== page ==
Mom and the Alzheimer’s Journey

Mom and the Alzheimer’s Journey

Just when you get enlightened, they call it Alzheimers.   ~Byron Katie

A couple a years ago I was driving through the Swedish country side on my way to visit my mom and sister in my old home town Orebro. It was the first time I would visit my mom in the dementia care facility where she now lived. The fall colors were just starting to explode in the Swedish forests, it was raining from a grey sky, it was cool, it was moist, it was cozy; it was wonderful manna for my Swedish soul who have lived in the California heat for a several decades. I was humming a tune from an old Swedish song when the phone rang.

My sisters familiar voice, with the home town accent in my ear; we chit chatted about some practical details and then she said: “You know you can’t carry on a normal conversation with mom anymore. She has lost pretty much all her short-term memory. She may not recognize you.”

I knew mom had Alzheimers, I knew she was in a special dementia care facility but the reality of it sank in as I heard my sisters’ words. It was an oddly unsettling feeling to consider that mom, the woman who gave birth to me, who had been a constant my whole life, my roots, would not recognize me anymore. I felt sadness, anxiety, grief and a sense of loss. If mom didn’t know who I was anymore, what was the point of visiting? Did I even have a “mom” anymore?

Grateful to have another hour in the car to work through my fears I did some inquiry. I listened to the sad thoughts in my mind and picked the one that summed it all up:

“I need mom to remember me.”

-Is that true? YES, said my sad little girl.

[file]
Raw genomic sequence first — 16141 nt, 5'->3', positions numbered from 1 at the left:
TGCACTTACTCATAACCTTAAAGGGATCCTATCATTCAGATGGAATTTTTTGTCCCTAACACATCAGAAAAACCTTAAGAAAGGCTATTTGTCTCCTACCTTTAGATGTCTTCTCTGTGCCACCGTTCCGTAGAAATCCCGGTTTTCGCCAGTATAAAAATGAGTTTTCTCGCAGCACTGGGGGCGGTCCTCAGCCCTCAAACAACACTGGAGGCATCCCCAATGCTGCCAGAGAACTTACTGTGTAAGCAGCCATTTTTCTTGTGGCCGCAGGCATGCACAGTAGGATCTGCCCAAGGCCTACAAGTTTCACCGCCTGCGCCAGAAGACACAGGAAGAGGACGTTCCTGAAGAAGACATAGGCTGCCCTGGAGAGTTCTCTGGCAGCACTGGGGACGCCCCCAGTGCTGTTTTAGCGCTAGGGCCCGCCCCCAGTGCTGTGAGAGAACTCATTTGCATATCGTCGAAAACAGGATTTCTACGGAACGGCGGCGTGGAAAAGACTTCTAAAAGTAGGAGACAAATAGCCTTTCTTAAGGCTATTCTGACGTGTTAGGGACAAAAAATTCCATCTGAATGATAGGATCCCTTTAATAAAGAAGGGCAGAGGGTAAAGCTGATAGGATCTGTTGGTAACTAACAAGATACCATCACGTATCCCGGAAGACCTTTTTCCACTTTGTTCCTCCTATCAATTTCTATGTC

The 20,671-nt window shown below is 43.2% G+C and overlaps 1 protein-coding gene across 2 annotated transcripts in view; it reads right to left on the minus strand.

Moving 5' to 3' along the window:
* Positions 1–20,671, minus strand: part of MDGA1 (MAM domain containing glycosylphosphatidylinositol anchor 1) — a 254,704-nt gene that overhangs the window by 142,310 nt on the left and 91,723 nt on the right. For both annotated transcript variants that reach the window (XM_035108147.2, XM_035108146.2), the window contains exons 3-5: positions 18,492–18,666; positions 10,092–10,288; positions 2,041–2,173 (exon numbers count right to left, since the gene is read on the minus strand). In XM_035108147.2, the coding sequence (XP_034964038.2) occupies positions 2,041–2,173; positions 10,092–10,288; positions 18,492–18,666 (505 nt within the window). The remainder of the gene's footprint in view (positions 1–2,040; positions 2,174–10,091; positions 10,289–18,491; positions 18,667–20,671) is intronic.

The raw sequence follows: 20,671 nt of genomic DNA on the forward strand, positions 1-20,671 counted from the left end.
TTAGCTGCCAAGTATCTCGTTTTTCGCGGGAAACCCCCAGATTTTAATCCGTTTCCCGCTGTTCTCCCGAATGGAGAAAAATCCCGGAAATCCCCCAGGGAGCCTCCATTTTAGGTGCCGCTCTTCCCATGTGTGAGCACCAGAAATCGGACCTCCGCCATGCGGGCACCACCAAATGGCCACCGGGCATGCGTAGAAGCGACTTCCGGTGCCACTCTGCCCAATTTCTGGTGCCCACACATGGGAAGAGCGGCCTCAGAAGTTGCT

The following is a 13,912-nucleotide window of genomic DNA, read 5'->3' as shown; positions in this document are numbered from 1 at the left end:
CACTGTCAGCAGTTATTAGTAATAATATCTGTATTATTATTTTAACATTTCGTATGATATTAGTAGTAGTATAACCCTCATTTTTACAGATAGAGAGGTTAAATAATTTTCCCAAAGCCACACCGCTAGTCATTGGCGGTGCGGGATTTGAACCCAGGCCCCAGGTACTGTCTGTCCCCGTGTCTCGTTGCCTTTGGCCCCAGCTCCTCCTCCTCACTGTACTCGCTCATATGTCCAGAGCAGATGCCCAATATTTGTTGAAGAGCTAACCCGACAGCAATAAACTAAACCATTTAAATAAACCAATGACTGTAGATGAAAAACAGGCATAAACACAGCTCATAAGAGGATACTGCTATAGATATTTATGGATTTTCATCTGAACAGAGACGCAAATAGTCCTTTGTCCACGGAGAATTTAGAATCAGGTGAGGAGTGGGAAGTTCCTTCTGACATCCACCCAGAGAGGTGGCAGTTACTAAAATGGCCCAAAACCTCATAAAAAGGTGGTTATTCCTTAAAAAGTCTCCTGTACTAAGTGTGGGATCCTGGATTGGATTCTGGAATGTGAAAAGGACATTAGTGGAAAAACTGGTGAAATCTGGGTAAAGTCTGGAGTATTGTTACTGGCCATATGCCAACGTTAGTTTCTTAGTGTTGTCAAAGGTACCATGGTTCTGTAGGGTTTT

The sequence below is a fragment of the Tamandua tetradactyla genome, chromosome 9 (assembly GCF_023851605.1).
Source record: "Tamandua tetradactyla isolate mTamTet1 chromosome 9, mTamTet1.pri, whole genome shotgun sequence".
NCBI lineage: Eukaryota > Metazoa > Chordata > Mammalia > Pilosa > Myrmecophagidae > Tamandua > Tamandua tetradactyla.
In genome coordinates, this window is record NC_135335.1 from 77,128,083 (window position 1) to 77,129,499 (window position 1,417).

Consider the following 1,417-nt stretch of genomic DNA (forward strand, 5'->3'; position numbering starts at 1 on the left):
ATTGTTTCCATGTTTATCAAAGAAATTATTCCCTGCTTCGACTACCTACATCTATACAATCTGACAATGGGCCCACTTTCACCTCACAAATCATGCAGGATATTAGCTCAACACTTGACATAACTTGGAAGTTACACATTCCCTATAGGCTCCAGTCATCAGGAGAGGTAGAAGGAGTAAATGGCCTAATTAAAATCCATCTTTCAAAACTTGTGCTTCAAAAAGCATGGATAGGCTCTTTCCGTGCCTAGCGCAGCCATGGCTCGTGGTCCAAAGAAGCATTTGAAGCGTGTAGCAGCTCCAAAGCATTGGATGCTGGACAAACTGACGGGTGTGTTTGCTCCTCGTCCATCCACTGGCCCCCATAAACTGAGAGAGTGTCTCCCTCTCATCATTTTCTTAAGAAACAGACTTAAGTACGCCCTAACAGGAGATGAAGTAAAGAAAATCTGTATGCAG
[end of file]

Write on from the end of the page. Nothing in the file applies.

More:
-Can you absolutely know that you need mom to remember you? As I let the question sink in a NO came. The NO came from realizing that I didn’t know what the experience would be like with mom and Alzheimers, maybe something new and even better would be present, something more fulfilling than “remembering” an identity?

-How do you react, what happens, when you believe the thought: I need mom to remember me?

Sad, worried, scared. There is a sense that I have lost something, that I won’t get to receive love and support from my mom. I see images of my mom as a sad, lost figure in a lonely place. I feel lonely.

-Who would you be without the thought?

Open. Not knowing. Grateful that my mom is still alive and that I am blessed to be able to come visit. Feeling my love for my mom and looking forward to sharing it with her.

I turned the thought around:

“I don’t need mom to remember me.”

I am OK in this moment without my mother’s recognition, so I’ll be fine in those future moments too without it. I have a heart full of love that I can share regardless of what my mom remembers. I just need to be present and open to learning new things, I don’t need anything from my mom.

“I need to remember myself”

Yes, I know who I am, I remember myself, I don’t need my mom for that. As I walk in the doors of the care facility I need to stay within my own center of love and remember that that is who I am.

“I need me to remember mom.” That turnaround really hit home! Yes, I needed to remember mom, the person, the soul, the woman who she still was. I was going to visit my mom, not to visit Alzheimers. Instead of walking in there and seeing the disease and “how bad it has gotten” I needed to remember mom, the person, the wise woman who had lived a full life.

I realized I had been too focused on Alzheimers, and my list of meanings that came with that diagnosis.

My mom has Alzheimers and that means:

I have lost my mom. She won’t recognize me. My mom is lost, helpless and have no quality of life. It’s going to get worse. She will die an awful, slow death. No one can reach her anymore….etc.

It is never the disease diagnosis that depresses us, it is the list of meanings we attach to the diagnosis that cause our stress, pain and fear. I have cancer and that means….you hear that sad, fearful litany of the mind. Each thought brings images of the worst possible future outcome and you scare yourself to death in that moment. The fight/flight response kicks in with some adrenaline and now the fears really seem true! Pausing the mind and questioning it breaks that negative loop and brings you back into the moment. Back into the heart, your essence, where you can meet even cancer or Alzheimers with love. Open to learn and finding new solutions.